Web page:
1929 Duesenberg Model J Sport Sedan
Lot No. 5170
Auctioned on Saturday, August 31, 2013
Coachwork by Murphy, J-139
Sold for $962,500
- From the Collection of Ross McEachran
- One of only two built
- Original engine, chassis, and body from new
- Long-term ownership by noted enthusiasts
- One of the most beautiful of all closed Duesenbergs
Coachwork by Murphy
Chassis no. 2163
Engine no. J-139
265-hp, 420-cid. DOHC inline eight-cylinder, three-speed manual transmission, beam type front and live rear axles with semi-elliptic leaf springs, and vacuum-assisted four-wheel hydraulic drum brakes. Wheelbase: 142.5-inches
Some of the most exquisite bodies on Model J Duesenberg chassis were supplied by the Walter M. Murphy Company of Pasadena, California. Murphy’s bodies suited the California tastes of its time: They were simple and elegant, with trim lines and an undeniably sporting character. The bodies seemed all the more revolutionary when compared to contemporaries from the East Coast, which built heavier bodies that were more formal and ornate.
In fact, bold departures from the conventional design were a hallmark of Murphy’s chief stylist, the brilliant Franklin Q. Hershey. Hershey put the Silver Streaks on Pontiac and drew up the original 1955 Thunderbird for Ford, but before he created icons, he created art in Pasadena. Hershey’s design for the Model J Sport Sedan featured center-mounted, piano-style door hinges, which allowed the doors to open opposite each other and come together nearly handle to handle. The raked vee’d windshield, similar to that of racing boats of the era, boasted Murphy’s trademark Clear Vision windshield pillars, which were designed to be narrower than the space between the driver’s eyes – eliminating blind spots. Overall, the design had a distinctively aggressive appearance, balancing out the formal four-window roofline.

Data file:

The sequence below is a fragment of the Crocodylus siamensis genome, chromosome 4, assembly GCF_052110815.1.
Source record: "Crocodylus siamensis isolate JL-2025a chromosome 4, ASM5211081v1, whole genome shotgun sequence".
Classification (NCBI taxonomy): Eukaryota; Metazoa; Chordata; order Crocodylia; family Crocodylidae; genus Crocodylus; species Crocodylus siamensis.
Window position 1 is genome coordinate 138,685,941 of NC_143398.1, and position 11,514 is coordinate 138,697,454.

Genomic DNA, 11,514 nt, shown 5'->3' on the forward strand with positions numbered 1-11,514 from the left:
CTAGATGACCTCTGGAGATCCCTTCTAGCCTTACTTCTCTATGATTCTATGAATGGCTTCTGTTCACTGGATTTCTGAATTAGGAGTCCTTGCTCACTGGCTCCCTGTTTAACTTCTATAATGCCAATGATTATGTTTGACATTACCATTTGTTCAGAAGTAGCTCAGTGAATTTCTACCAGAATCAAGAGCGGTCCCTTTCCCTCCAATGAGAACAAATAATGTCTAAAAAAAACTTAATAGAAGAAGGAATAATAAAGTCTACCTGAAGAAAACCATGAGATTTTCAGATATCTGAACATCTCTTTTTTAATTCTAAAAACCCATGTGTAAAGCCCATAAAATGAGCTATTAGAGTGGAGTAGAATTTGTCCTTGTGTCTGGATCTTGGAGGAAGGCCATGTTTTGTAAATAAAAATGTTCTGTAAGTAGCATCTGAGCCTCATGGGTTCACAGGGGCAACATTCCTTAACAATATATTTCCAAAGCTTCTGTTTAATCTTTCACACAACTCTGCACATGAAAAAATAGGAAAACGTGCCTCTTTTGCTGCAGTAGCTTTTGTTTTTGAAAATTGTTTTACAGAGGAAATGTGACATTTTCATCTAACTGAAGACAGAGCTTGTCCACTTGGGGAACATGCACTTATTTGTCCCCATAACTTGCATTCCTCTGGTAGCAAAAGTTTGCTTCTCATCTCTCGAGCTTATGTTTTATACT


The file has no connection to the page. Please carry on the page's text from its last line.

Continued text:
This particular car, chassis 2163, has notably remained an intact automobile for its entire life; it retains the original engine, no. J-139, and Murphy body no. 809. Interestingly, according to the recollections of Duesenberg test driver Karl Killoren, the car was “stolen by gangsters” when new. Presumably it was rapidly recovered from its adventure, and was delivered new to J. Warren Reid of Kansas City, Missouri, who took it to Florida and sold it to his mechanic there a few years later. Reid’s grandson recalled years later, in a letter to the ACD Club Newsletter, that the car was capable of achieving 75-mph in second gear and 105-mph in third gear.
The car spent the war years with Lawrence H. or Rayburn Waters of Scranton, Pennsylvania, and would pass through a succession of Quaker State resident owners for nearly two decades. In May of 1965 it was acquired by Eugene Zimmerman of Harrisburg. Mr. Zimmerman was the proprietor of Holiday East, a successful motor hotel, alongside which he built the Automobilorama. This museum was for a decade considered the East Coast equivalent to Harrah’s Automobile Collection, and was known for its outstanding assemblage of quality automobiles, many of which are today standouts in modern major collections. At this time, the Duesenberg was painted cream with a black top. An active member of many clubs, Mr. Zimmerman employed the handsome automobile in at least one long tour, the CCCA’s 16th Colonial Heritage CARavan in 1968, as documented in the Winter 1968 issue of The Classic Car.